A Brief Primer on Christianese


Dictionary of Lingo Have you ever noticed that every industry has its own lingo? Sometimes if you live around it long enough, it becomes possible to fake knowledge of technical language without having any practical knowledge of the terms whatsoever. I had a job for two years in which I became adept at describing the machinery we sold, including their many various options, but nevertheless, I still had no idea what the purpose of the products were.

Most subcultures—whether fandoms, hobbyists, or trades—could have conversations in front of other speakers of their native language without giving away the content of their communication. Christianity is one of the largest subcultures in the world, and it also contains many subcultures of its own. The way we Christians relate to the unique language that pervades our society has a huge impact on the development of every other part of Christianity.

As obvious as the statement might seem, words mean things. How you define the words you use makes a huge difference in what you intend to communicate to others. I feel that we often overlook this issue when it comes to sharing our beliefs, both with those who share our religion and those that may not come from the same religious background. Also, some of the people that you dialogue with may have no preconceived notion as to the definition of words based on religious experience. Have you ever had a conversation in which you were convinced you were on the same page as someone else only to find out later that you were mistaken?

Three Glasses with Olives For example, in Spanish class once, I was supposed to translate a story from Spanish into English. Baby Sleeping I at once translated the word bebe as a form of the verb to drink and was very confused as to why this story centered on a beverage and why the woman was so worried that a wolf had taken a drink. After I consulted a dictionary and discovered that bebe also means “baby” in Spanish, my perspective on the story was considerably altered.

Take for instance the word love. Dictionary.com has no fewer than twenty-one different definitions for the noun, but English speakers usually rely on context and guesswork to determine which definition another person is referring to when they use the word. It might be better if we reverted to Greek and had seven words with distinct meanings, but in English all of those words translate to our word love.

It concerns me that Christian terminology does not carry a uniform method of defining. We often take for granted that our audience has the same understanding of a term as we do. It has come to the point that we cannot use terms we have taken for granted in Christian culture without first precisely explaining them. If the terminology that we use to describe something changes meaning, it will not take long for our original intent to be lost.

Many interpretations of what a Christian even is are radically inconsistent with each other. One person might characterize themselves as a Christian based on the fact that they attend a church or that their parents did. Another might stake a claim that believing Jesus is the son of God is what makes him a Christian. The rich young ruler of Luke 18 asked Jesus how to obtain eternal life. In this instance, Jesus ends the conversation asking the man to surrender all he had and follow after him.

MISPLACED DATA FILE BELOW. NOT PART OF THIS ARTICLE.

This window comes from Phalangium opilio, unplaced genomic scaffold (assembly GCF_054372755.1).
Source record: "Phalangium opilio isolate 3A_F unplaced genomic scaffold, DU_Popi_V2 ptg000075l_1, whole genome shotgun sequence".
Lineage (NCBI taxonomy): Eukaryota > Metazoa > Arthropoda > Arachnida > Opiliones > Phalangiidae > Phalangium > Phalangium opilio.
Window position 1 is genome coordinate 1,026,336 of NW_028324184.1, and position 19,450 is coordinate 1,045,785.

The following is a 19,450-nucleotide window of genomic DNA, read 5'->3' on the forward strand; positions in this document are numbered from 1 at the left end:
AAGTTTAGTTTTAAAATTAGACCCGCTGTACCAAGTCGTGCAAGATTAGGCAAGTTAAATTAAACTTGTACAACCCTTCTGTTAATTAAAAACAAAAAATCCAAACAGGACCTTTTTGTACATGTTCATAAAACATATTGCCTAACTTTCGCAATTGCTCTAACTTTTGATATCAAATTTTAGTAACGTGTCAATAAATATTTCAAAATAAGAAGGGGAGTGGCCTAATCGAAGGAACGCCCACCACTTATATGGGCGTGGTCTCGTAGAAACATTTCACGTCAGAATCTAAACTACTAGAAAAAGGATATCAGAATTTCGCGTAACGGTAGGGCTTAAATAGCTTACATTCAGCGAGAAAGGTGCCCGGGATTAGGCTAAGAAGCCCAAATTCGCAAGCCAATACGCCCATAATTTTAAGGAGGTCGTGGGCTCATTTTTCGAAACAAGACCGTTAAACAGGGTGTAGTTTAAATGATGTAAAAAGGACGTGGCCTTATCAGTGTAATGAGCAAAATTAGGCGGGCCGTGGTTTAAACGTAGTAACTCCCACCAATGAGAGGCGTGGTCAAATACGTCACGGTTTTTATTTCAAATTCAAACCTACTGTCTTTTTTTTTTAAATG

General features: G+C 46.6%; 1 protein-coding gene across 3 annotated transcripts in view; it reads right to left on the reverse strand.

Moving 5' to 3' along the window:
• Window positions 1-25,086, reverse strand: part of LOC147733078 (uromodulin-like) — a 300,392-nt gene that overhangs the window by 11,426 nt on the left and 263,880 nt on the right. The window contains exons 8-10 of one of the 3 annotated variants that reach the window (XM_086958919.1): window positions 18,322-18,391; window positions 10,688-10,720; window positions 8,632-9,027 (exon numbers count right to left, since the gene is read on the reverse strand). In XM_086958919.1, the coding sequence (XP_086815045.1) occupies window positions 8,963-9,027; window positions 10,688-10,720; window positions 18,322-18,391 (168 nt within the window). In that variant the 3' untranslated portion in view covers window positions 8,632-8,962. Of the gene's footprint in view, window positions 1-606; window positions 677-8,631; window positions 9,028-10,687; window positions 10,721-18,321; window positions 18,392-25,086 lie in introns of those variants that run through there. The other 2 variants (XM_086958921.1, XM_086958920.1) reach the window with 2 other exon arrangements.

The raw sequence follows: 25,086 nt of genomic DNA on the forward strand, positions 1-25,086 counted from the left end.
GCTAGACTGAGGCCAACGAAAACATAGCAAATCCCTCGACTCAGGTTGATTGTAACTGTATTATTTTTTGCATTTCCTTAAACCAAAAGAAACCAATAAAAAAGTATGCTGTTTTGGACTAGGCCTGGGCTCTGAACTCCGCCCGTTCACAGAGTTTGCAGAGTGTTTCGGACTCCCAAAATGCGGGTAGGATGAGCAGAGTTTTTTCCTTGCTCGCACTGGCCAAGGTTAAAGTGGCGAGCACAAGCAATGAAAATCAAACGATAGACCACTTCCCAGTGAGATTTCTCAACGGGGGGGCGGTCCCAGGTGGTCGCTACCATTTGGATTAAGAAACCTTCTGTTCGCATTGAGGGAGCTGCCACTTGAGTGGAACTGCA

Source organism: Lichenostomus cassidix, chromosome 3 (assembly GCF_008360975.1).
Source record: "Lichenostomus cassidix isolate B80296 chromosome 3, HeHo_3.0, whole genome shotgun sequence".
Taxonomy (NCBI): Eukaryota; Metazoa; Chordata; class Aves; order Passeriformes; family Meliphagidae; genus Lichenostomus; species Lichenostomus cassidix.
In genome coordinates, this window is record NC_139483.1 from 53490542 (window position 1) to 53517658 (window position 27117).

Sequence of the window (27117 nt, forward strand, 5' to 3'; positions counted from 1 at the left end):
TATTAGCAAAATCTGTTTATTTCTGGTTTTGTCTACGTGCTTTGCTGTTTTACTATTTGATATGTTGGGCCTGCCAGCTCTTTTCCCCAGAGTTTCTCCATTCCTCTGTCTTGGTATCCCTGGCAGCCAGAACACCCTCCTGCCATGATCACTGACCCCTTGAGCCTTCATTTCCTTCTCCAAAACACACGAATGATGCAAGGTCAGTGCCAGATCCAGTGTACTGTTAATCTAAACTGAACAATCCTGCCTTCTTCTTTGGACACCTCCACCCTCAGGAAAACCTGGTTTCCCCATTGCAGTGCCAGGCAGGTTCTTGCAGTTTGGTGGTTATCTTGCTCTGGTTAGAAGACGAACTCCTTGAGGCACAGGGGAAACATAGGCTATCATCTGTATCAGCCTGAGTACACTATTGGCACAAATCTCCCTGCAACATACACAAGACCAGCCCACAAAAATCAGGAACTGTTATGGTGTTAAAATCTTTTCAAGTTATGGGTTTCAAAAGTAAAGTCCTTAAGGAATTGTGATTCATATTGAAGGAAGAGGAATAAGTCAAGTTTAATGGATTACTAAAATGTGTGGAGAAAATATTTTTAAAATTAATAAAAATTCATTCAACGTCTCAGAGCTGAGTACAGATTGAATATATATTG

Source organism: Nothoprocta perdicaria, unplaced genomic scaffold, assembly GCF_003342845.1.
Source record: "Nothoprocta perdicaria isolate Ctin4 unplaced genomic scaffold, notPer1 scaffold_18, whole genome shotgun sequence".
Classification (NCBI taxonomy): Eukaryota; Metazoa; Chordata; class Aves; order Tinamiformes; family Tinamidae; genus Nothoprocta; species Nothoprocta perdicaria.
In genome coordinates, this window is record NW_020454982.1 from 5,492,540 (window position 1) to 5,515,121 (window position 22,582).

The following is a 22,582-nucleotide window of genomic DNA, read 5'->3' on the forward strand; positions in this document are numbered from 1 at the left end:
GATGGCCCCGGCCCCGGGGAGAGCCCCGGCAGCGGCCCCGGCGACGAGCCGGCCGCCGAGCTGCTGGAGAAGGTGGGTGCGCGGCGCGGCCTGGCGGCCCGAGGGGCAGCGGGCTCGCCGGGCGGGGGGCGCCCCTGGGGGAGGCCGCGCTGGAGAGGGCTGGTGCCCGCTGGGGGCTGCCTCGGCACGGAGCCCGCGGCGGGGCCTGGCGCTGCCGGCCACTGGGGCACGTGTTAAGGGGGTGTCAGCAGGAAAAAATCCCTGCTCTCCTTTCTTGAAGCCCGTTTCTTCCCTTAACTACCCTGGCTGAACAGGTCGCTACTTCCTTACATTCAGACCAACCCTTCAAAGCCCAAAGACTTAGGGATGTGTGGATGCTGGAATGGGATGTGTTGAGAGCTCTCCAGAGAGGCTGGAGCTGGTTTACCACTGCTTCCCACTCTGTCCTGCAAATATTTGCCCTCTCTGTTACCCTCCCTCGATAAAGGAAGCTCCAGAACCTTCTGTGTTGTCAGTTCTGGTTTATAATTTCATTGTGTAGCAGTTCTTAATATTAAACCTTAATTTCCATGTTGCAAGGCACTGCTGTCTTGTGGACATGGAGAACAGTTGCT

Another example of something that I have seen shifted between definitions is spiritual growth. The essence of spiritual growth is exhibiting more of the Fruit of the Spirit as listed in Galatians 5:22-23: love, joy, peace, patience, kindness, goodness, faithfulness, gentleness and self-control. A different definition I have seen spread is one where a person can measure his spiritual maturity by the standard of how many church songs he knows or how strictly he can adhere to his chosen religious ritual.

One of the specifically religious terms used often in churches is blessing. I think that if your only exposure to the word was through religious television, your idea of the definition would probably be “cold, hard cash.” This definition leans heavily on assuming the Bible always means material gain when it uses the term riches or prosperity. As explained in Romans 2:4, however, it is using the word riches to describe God’s kindness.

church-door.jpg There is a bevy of words that have distinctly religious meanings, and there are always new buzzwords in religious circles. Just in the last decade, terms like seeker-sensitive, community, and relevant have become common descriptors of what you might find within church doors. Every one of these terms is looked upon differently by different people. To one person, seeker-sensitive means using new-fangled technology, like sound systems and PowerPoint; to another, seeker-sensitive means purging any dogma or doctrine that might make anyone uncomfortable.

I encourage you to clarify the definitions of the terms you are using. Consider the possibility that others who filter the significance of what they are hearing through their own experiences might come to an alternate conclusion about what they think is being said. Do not be afraid to challenge the people around you about what they mean when they use phrases that have multiple interpretations. Be a word nerd and carry a Webster’s dictionary everywhere. (Okay, I was just kidding on that last one.)

Credits: Dictionary: Mads Bødker / Creative Commons, Glasses: Kyle May / Creative Commons, Baby: Paul Sapiano / Creative Commons, Church Door: Till Krech / Creative Commons

Laura Culp is 25 and lives in Northwest Oklahoma as a full-time creator of signage and part-time student. She would like to thank Angie Culp for her editorial skills and catering.
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